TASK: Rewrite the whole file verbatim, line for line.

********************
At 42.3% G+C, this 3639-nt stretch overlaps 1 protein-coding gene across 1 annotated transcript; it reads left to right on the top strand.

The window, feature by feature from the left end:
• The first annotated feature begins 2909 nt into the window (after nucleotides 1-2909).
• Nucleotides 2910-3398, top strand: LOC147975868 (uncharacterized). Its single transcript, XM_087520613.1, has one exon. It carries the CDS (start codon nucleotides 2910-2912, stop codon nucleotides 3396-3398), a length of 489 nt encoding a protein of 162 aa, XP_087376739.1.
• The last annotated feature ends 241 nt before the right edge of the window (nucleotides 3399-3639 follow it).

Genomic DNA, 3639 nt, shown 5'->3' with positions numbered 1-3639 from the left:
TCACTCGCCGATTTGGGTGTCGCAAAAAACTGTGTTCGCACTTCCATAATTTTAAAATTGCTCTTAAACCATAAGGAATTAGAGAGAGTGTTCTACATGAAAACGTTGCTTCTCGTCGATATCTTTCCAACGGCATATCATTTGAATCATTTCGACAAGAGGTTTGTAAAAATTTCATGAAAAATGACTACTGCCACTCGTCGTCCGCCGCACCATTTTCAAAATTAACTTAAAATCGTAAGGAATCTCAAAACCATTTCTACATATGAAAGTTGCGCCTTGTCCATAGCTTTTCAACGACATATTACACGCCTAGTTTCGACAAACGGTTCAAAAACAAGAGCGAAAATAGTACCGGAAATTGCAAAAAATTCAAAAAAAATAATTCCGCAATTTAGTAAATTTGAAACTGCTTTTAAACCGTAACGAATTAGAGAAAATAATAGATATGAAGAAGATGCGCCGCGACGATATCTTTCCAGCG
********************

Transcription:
At 42.3% G+C, this 3639-nt stretch overlaps 1 protein-coding gene across 1 annotated transcript; it reads left to right on the top strand.

The window, feature by feature from the left end:
• The first annotated feature begins 2909 nt into the window (after nucleotides 1-2909).
• Nucleotides 2910-3398, top strand: LOC147975868 (uncharacterized). Its single transcript, XM_087520613.1, has one exon. It carries the CDS (start codon nucleotides 2910-2912, stop codon nucleotides 3396-3398), a length of 489 nt encoding a protein of 162 aa, XP_087376739.1.
• The last annotated feature ends 241 nt before the right edge of the window (nucleotides 3399-3639 follow it).

Genomic DNA, 3639 nt, shown 5'->3' with positions numbered 1-3639 from the left:
TCACTCGCCGATTTGGGTGTCGCAAAAAACTGTGTTCGCACTTCCATAATTTTAAAATTGCTCTTAAACCATAAGGAATTAGAGAGAGTGTTCTACATGAAAACGTTGCTTCTCGTCGATATCTTTCCAACGGCATATCATTTGAATCATTTCGACAAGAGGTTTGTAAAAATTTCATGAAAAATGACTACTGCCACTCGTCGTCCGCCGCACCATTTTCAAAATTAACTTAAAATCGTAAGGAATCTCAAAACCATTTCTACATATGAAAGTTGCGCCTTGTCCATAGCTTTTCAACGACATATTACACGCCTAGTTTCGACAAACGGTTCAAAAACAAGAGCGAAAATAGTACCGGAAATTGCAAAAAATTCAAAAAAAATAATTCCGCAATTTAGTAAATTTGAAACTGCTTTTAAACCGTAACGAATTAGAGAAAATAATAGATATGAAGAAGATGCGCCGCGACGATATCTTTCCAGCG